Saturday, February 12, 2011

Elated protesters 'staying put' in Tahrir Square until demands for democracy are met

By Craig Whitlock
Washington Post Staff Writer
Saturday, February 12, 2011; 7:38 AM

CAIRO - Even as they celebrated their triumph over a dictator, many of Egypt's revolutionaries vowed Saturday to continue their peaceful occupation of Tahrir Square, saying their demands for democracy and accountability were still unmet.

Smaller but still vibrant crowds of elated Egyptians packed the square in central Cairo to take stock of their improbable success at ousting President Hosni Mubarak and to contemplate what might come next. Soldiers remained posted outside the square, ostensibly to maintain order, but grinned approvingly at the spectacle unfolding before them.

Still, the revolution's future path remained murky. Egypt's military chiefs, who took control of the country after Mubarak's abrupt abdication Friday, partially lifted an emergency curfew that the government had imposed during the protests. They also prohibited ex-government officials from leaving the country without permission.

But the military gave no immediate indication of how it planned to govern, or if it intended to give the revolutionaries a seat at the table.

"We're staying put. We're not leaving until the regime is gone," said Issa Adel Issa, one of the many youthful organizers of the encampment at Tahrir, or Liberation, Square. "We don't want a military government. We want a democracy with civilians in charge."

Issa ticked off a list of demands: the dissolution of Mubarak's handpicked parliament; the dissolution of his ruling National Democratic Party; the release of thousands of political prisoners; and prosecution of those responsible for the death of an estimated 300 demonstrators who were killed during the 18-day revolution.

"We have to sentence those responsible for these crimes," he said.

Ahmed Abed Ghafur, a 36-year-old computer engineer from Mansoura, a city about 100 miles north of Cairo, woke up to a fourth consecutive dawn after sleeping on the ground at Tahrir. He said he had no intention of leaving either, not until the military made more specific promises about institutionalizing a true democracy.

"This is a revolution, not a half-revolution," he said. "We need a timetable for elections. We need an interim government. We need a committee for a new constitution. Once we get all that, then we can leave the square."

While many protesters agreed with those sentiments, a consensus appeared far out of reach. Other Egyptians said they had made their point and that it was time to go home. Others proposed leaving the square for now but returning for weekly demonstrations.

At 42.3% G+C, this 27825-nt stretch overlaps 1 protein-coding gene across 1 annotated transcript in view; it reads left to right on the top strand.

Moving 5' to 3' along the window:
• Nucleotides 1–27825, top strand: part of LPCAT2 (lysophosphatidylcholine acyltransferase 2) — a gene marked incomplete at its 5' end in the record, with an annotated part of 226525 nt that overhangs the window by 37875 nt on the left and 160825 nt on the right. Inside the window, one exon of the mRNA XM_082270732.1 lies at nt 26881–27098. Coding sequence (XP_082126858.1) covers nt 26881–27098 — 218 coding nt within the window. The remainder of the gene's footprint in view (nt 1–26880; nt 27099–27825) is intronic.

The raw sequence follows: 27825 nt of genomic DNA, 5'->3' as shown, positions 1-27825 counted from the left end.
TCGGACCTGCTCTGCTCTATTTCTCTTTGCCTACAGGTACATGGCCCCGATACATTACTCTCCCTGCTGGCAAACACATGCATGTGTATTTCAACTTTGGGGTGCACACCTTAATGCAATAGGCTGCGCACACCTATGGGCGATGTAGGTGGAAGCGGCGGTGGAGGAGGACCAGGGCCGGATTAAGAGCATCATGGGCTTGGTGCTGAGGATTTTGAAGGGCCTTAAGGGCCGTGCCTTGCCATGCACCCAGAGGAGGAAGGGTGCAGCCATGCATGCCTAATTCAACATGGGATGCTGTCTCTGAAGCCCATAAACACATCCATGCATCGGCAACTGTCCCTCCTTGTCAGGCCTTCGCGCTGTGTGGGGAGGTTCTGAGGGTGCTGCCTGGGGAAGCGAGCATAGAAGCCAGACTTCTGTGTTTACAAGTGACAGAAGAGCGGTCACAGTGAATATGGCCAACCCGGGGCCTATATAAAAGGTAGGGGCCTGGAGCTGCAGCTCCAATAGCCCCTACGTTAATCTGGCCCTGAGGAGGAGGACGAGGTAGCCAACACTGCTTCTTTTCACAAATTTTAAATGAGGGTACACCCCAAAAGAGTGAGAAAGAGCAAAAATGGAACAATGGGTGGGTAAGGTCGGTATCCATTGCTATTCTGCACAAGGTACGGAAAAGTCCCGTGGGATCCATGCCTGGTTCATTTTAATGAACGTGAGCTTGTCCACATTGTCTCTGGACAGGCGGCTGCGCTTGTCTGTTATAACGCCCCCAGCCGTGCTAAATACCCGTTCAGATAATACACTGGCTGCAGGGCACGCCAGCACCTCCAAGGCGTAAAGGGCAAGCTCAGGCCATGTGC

Still others worried that they would be associated with the wrong side of history: Several of Mubarak's ministers and party officials resigned Friday and Saturday as they tried to distance themselves from his discredited regime.

The 82-year-old Mubarak's fate also remained unclear. He and his wife, Suzanne, were holed up in a luxury hotel at the Red Sea resort of Sharm el-Sheikh, having abandoned Cairo the day before. He vowed several times during the 18-day revolution that he would never go into exile, insisting he would die on Egyptian soil.

In a statement read Friday on state television, Egypt's supreme military council paid respects to Mubarak, a former air force general, and thanked him for his service to the country. While some Egyptians said he should be allowed to retire in peace, popular pressure mounted to hold him accountable, particularly on suspicions of widespread corruption in his family and inner circle.

In Tahrir Square, a group calling itself the Association of the Artists of the Revolution had taken over the boarded-up storefront of a condemned Kentucky Fried Chicken franchise. They plastered the facade with dozens of hand-drawn cartoon posters, all of them mocking Mubarak and many depicting him with bundles of ill-gotten loot.

One satirized Mubarak running his way through Tahrir Square, escaping with a large bag of money as Egyptians threw shoes at his back. It has become an article of faith in Egypt that Mubarak has become fabulously wealthy at the people's expense, accumulating as much as $70 billion dollars. Although such a figure is almost certainly exaggerated, the true extent of his holdings is unknown.

Desires for revenge and retribution, however, were largely overshadowed by Egyptians' immense pride at what their revolution had wrought and the fact that they had done it by embracing peaceful tactics. Looting and disorder were resolutely frowned upon to avoid tarnishing their cause.

Upholding that image was paramount for many demonstrators as Tahrir Square began to acquire a sacred status in the nation's consciousness.

Perhaps the biggest activity in the plaza on Saturday was directed by the revolutionaries' Sanitation Coordination Committee. Small armies of volunteers, armed with brooms and dustpans, fanned out across Tahrir as they attacked refuse with a vengeance and swept away the past.

Special correspondent Sami Sockol contributed to this report.


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